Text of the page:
Is this an exciting era in mobile phone development, or what?
Gone are the days of total Apple domination. Disappeared are the days of an Apple and Samsung monopoly on the high-end. In 2013, the competition is more fierce than ever before, with three or four big names all jostling vigorously for market share.
This week we've gone live with our full review of what we're described as the best smartphone currently on the market – the HTC One. And of course, we've had our first play with the next big thing – the Samsung Galaxy S4. It's mobile phone heaven!
So let's get stuck in. Here's our round-up of the hottest tech we've played with this week.
With an 8-core CPU, full HD Super AMOLED screen and a plethora of fancy new software features, the S4 is undoubtedly the best and most powerful Samsung handset ever. But is it the best smartphone ever?
We'll reserve judgement until we've spent more time with the handset, but cosmetically at least the S4 is a bit of a let-down. It's still plastic, and it looks mostly the same as the S3. Don't be disheartened though – new software features like eye-tracking make it probably the most functional smartphone ever created. So give our first impressions a read and we'll come back to you with a full-blown report very soon.
The HTC One missed out on a 5-star score by the skin of its teeth – and it doesn't even have skin or teeth. That's how close it was. If its battery could withstand a bit more usage without charge bleeding away, it would have garnered a rare top score.
But don't let that put you off. This is still the best smartphone we've ever tested. It looks fantastic, its nippy and fast and it's a dream to use. It's the phone HTC should have launched to follow up the super-selling Desire back in the day. It's quite a bit more expensive than the competition at the moment, but if you can stomach parting with the cash, this is the phone to get right now.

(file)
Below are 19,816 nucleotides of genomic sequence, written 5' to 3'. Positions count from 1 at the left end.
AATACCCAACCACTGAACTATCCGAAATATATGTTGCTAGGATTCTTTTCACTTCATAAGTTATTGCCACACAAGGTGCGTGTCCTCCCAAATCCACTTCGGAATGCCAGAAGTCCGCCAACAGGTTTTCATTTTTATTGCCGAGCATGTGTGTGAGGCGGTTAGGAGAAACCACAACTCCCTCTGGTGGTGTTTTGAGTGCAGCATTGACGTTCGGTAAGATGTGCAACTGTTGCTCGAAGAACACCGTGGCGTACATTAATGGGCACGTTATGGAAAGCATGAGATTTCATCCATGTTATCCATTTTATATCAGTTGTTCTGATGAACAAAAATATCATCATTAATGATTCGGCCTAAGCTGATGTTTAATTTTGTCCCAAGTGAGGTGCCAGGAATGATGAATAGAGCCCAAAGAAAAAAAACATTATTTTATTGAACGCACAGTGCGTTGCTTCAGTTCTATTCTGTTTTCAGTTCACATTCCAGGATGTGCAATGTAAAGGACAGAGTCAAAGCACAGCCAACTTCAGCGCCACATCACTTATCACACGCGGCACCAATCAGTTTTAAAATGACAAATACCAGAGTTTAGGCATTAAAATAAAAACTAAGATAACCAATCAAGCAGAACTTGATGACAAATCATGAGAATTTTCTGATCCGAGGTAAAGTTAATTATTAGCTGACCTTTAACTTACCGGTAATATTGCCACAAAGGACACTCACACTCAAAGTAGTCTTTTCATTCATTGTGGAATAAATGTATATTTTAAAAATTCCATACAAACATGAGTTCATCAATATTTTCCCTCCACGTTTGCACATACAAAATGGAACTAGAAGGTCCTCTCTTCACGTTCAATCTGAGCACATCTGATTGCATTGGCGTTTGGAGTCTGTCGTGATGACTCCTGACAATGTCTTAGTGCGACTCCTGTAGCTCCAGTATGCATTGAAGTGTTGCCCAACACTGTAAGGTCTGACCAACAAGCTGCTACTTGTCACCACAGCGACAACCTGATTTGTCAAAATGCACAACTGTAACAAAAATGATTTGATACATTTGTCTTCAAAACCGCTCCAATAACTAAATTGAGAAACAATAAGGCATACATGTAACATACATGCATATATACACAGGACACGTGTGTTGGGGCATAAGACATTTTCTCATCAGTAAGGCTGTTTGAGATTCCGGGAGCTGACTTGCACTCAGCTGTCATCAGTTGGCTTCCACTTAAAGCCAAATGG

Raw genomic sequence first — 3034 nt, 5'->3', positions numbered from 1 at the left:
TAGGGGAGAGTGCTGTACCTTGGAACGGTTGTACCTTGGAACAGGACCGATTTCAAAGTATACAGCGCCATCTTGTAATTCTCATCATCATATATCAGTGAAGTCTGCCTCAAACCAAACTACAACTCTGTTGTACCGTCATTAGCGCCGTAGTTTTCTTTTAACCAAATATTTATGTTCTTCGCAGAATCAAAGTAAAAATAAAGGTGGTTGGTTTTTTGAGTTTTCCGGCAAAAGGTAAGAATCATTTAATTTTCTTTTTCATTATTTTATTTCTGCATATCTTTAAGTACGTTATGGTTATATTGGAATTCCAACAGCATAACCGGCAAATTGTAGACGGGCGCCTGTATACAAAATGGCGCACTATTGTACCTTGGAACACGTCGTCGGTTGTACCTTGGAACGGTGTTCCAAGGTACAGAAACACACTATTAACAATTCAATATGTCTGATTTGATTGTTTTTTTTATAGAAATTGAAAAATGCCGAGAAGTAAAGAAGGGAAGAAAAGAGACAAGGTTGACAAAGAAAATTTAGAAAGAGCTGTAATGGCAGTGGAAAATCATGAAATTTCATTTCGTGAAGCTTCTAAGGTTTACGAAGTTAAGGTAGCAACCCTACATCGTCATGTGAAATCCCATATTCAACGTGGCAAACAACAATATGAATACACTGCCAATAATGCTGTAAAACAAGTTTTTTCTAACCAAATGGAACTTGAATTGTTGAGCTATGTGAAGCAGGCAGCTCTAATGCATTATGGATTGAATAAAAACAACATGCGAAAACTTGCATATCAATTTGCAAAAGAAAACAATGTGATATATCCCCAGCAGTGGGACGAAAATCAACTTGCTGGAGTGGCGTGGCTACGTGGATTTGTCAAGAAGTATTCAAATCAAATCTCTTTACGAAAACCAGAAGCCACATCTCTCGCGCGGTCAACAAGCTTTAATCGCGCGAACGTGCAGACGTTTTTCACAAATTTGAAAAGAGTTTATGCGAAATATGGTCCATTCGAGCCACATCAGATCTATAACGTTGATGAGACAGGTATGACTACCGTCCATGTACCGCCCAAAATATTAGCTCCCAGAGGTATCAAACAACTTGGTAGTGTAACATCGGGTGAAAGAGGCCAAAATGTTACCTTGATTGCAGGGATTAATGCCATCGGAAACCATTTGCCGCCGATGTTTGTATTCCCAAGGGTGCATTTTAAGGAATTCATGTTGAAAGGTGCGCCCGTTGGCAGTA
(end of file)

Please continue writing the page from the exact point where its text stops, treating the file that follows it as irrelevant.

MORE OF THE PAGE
We liked XPS 18 - a 18.4-inch Windows 8 tablet. It's far better than the Sony Tap 20 in terms of portability and it also has a terrific screen with an excellent viewing angle. We can see it being useful in family homes where the flexibility and multiple-user nature of Windows could be a real bonus. However, for those who already have an iPad and a laptop, it won't appeal.
But we're really interested to see how much Dell will charge for the Core i3 and i5 variants of the XPS 18. It's those that people will actually want to buy, while the base price point is still high compared to many family-orientated laptops. We fear the price point will put many off. And that's a shame, because this is a great device.
Panasonic has made some small, but much needed, changes to the Panasonic TZ35 when compared to its predecessor. Here we have a camera that arguably is the best compromise between functionality and price for the holiday and casual photographer, offering a huge zoom in a nicely sleek body. If you're a beginner, this camera is very much suited to you, with its fully automatic and creative modes appealing to the novice.
Equally, if you're a bit more at home with manual controls, the ability to change settings such as aperture and shutter speed is excellent. It's a very good camera that should be one of the top considerations for those looking for the ideal travel compact that offers just a little bit extra than the bog standard options available on the market.
Fuji's FinePix X10 really impressed when we tested it, so naturally we are pleased to learn that the Fuji FinePix X20 that replaces it is fundamentally the same, but with a sensor based on the one in the superb Fuji X-Pro1.
And the rest of this week's reviews...
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